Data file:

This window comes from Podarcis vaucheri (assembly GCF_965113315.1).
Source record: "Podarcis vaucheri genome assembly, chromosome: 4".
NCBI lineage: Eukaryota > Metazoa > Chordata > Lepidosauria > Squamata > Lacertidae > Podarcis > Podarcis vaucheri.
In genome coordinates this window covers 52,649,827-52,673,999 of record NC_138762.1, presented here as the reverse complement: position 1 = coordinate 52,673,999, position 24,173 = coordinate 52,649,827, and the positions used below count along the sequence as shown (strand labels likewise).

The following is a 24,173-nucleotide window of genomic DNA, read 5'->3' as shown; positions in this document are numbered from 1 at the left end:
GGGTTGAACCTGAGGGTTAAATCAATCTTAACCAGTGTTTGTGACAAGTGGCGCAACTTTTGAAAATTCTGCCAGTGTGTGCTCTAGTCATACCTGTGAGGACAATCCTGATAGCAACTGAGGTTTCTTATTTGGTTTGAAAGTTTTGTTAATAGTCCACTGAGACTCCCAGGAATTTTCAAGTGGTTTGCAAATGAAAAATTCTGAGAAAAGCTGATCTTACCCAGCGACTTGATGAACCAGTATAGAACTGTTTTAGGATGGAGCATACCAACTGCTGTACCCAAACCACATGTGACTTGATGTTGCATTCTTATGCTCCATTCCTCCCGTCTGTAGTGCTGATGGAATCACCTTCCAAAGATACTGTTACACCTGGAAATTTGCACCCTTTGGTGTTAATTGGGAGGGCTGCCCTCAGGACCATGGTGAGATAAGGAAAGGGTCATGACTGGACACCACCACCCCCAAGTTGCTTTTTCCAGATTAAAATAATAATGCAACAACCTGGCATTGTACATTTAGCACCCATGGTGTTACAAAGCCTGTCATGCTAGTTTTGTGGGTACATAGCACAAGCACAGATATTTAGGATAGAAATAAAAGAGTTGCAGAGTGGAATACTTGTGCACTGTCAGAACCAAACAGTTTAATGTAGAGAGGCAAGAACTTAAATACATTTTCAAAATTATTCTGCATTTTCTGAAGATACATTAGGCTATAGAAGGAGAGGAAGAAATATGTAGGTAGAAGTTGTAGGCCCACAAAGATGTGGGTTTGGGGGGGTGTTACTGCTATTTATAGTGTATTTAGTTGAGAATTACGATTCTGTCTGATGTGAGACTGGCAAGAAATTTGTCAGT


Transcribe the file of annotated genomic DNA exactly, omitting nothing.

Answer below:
This window comes from Podarcis vaucheri (assembly GCF_965113315.1).
Source record: "Podarcis vaucheri genome assembly, chromosome: 4".
NCBI lineage: Eukaryota > Metazoa > Chordata > Lepidosauria > Squamata > Lacertidae > Podarcis > Podarcis vaucheri.
In genome coordinates this window covers 52,649,827-52,673,999 of record NC_138762.1, presented here as the reverse complement: position 1 = coordinate 52,673,999, position 24,173 = coordinate 52,649,827, and the positions used below count along the sequence as shown (strand labels likewise).

The following is a 24,173-nucleotide window of genomic DNA, read 5'->3' as shown; positions in this document are numbered from 1 at the left end:
GGGTTGAACCTGAGGGTTAAATCAATCTTAACCAGTGTTTGTGACAAGTGGCGCAACTTTTGAAAATTCTGCCAGTGTGTGCTCTAGTCATACCTGTGAGGACAATCCTGATAGCAACTGAGGTTTCTTATTTGGTTTGAAAGTTTTGTTAATAGTCCACTGAGACTCCCAGGAATTTTCAAGTGGTTTGCAAATGAAAAATTCTGAGAAAAGCTGATCTTACCCAGCGACTTGATGAACCAGTATAGAACTGTTTTAGGATGGAGCATACCAACTGCTGTACCCAAACCACATGTGACTTGATGTTGCATTCTTATGCTCCATTCCTCCCGTCTGTAGTGCTGATGGAATCACCTTCCAAAGATACTGTTACACCTGGAAATTTGCACCCTTTGGTGTTAATTGGGAGGGCTGCCCTCAGGACCATGGTGAGATAAGGAAAGGGTCATGACTGGACACCACCACCCCCAAGTTGCTTTTTCCAGATTAAAATAATAATGCAACAACCTGGCATTGTACATTTAGCACCCATGGTGTTACAAAGCCTGTCATGCTAGTTTTGTGGGTACATAGCACAAGCACAGATATTTAGGATAGAAATAAAAGAGTTGCAGAGTGGAATACTTGTGCACTGTCAGAACCAAACAGTTTAATGTAGAGAGGCAAGAACTTAAATACATTTTCAAAATTATTCTGCATTTTCTGAAGATACATTAGGCTATAGAAGGAGAGGAAGAAATATGTAGGTAGAAGTTGTAGGCCCACAAAGATGTGGGTTTGGGGGGGTGTTACTGCTATTTATAGTGTATTTAGTTGAGAATTACGATTCTGTCTGATGTGAGACTGGCAAGAAATTTGTCAGT